Europe may allow GMC to language test foreign doctors

The GMC could get full powers to systematically test the language skills of European doctors, after the European Commission acknowledged that the current system is a concern.

Mr Dickson: the GMC is in favour of authorities across Europe finding better ways of exchanging information when a doctor moves from one country to another

Currently the European Commission's directive prevents the GMC from testing the language skills of European doctors as it says it is a barrier to the free movement of doctors across the European Union (EU).

But it is now looking to review the directive, outlining that the issue of language testing is gaining more importance as migration of doctors across the EU increases.

GMC chief executive Niall Dickson said he welcomed the European Commission's recognition that language testing is a concern.

He said the European Commission suggests competent authorities, such as the GMC, might be able to do more to test the language skills of doctors.

He said: 'We would want to ensure that whatever a competent authority was able to do does not preclude employers also applying a test around fitness to practise.'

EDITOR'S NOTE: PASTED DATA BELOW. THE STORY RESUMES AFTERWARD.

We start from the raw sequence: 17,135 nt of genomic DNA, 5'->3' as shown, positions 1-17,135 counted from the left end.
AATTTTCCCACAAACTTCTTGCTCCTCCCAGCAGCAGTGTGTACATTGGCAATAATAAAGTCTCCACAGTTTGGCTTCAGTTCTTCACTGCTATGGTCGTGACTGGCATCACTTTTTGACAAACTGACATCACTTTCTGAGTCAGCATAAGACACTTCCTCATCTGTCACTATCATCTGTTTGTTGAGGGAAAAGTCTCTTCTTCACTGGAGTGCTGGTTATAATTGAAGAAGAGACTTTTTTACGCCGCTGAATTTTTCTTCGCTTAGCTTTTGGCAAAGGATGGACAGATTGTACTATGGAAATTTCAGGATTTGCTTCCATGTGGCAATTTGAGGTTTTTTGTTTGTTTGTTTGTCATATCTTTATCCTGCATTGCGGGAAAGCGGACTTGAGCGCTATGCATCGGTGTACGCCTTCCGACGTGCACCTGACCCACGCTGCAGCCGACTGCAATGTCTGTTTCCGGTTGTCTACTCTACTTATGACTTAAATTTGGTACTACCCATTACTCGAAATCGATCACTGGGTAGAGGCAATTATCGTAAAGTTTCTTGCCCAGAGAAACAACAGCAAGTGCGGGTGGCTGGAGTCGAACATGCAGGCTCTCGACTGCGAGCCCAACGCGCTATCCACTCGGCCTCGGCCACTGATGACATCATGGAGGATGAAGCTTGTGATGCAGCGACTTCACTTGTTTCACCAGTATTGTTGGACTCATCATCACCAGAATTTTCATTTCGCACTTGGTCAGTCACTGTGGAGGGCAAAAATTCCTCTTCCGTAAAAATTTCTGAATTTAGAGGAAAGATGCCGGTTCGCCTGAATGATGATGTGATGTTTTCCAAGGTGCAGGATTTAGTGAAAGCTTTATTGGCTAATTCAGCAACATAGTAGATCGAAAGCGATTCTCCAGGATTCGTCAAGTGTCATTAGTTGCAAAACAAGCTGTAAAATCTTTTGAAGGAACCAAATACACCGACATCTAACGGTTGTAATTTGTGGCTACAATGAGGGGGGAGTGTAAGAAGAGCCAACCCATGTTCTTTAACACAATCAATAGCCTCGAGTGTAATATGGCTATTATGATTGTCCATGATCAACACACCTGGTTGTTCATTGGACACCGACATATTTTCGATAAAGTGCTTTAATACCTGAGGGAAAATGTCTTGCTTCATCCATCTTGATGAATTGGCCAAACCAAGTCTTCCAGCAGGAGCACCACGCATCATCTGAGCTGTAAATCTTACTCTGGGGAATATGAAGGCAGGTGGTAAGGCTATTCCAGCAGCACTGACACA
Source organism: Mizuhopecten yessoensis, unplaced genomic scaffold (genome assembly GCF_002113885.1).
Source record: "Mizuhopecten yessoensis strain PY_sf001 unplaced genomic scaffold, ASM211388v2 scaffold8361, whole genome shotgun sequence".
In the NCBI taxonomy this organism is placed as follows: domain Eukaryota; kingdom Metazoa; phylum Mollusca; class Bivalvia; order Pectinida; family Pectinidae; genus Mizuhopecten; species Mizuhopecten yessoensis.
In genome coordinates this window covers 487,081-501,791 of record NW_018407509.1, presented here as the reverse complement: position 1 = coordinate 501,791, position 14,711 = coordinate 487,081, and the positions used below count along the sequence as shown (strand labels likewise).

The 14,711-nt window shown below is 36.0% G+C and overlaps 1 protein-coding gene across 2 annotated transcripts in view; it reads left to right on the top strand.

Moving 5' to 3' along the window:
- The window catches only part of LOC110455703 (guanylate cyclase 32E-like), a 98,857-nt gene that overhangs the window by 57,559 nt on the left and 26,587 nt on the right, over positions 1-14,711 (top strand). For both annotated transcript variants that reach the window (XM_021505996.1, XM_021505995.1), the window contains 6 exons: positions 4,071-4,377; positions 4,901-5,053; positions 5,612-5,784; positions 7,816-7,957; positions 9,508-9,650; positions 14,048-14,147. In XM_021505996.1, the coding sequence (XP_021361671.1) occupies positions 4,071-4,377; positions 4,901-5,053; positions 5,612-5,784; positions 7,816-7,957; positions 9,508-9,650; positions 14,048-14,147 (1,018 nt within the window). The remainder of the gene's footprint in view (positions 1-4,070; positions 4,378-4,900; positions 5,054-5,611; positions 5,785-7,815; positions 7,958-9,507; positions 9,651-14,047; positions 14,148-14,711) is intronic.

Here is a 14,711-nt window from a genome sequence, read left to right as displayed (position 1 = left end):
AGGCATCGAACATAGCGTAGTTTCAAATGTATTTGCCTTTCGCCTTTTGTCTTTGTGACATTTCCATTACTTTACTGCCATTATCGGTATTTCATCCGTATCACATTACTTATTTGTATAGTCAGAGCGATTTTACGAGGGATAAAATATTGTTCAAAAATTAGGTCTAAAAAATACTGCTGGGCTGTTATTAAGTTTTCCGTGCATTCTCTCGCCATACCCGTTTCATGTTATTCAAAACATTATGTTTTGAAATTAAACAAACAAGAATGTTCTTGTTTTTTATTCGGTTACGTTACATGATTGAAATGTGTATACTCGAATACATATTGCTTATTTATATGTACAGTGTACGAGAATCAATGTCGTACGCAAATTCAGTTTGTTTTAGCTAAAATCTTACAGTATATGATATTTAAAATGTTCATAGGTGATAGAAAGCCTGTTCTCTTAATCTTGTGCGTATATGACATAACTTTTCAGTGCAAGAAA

Meanwhile, Mr Dickson also said the GMC is 'seriously concerned' about the European Commission's proposals to give European doctors a professional card as a means of verifying their professional qualifications. He said it would provide 'false assurance' about a doctor's fitness to practise.

'The idea that you hand doctors a professional card that as soon as you hand it out is immediately out of contrary to all that we have been trying to do,' he said.

Mr Dickson instead said the GMC is in favour of competent authorities across Europe finding better ways of exchanging information when a doctor moves from one country to another. He said this could be an automatic and electronic system that would proactively share fitness to practise data.

Mr Dickson said: 'We are pleased the European Commission is looking again at the directive. There are various aspects that we do not feel are conducive to patient safety.

'This is partly due to the age of the directive, but there are also some technical aspects we want to change.'


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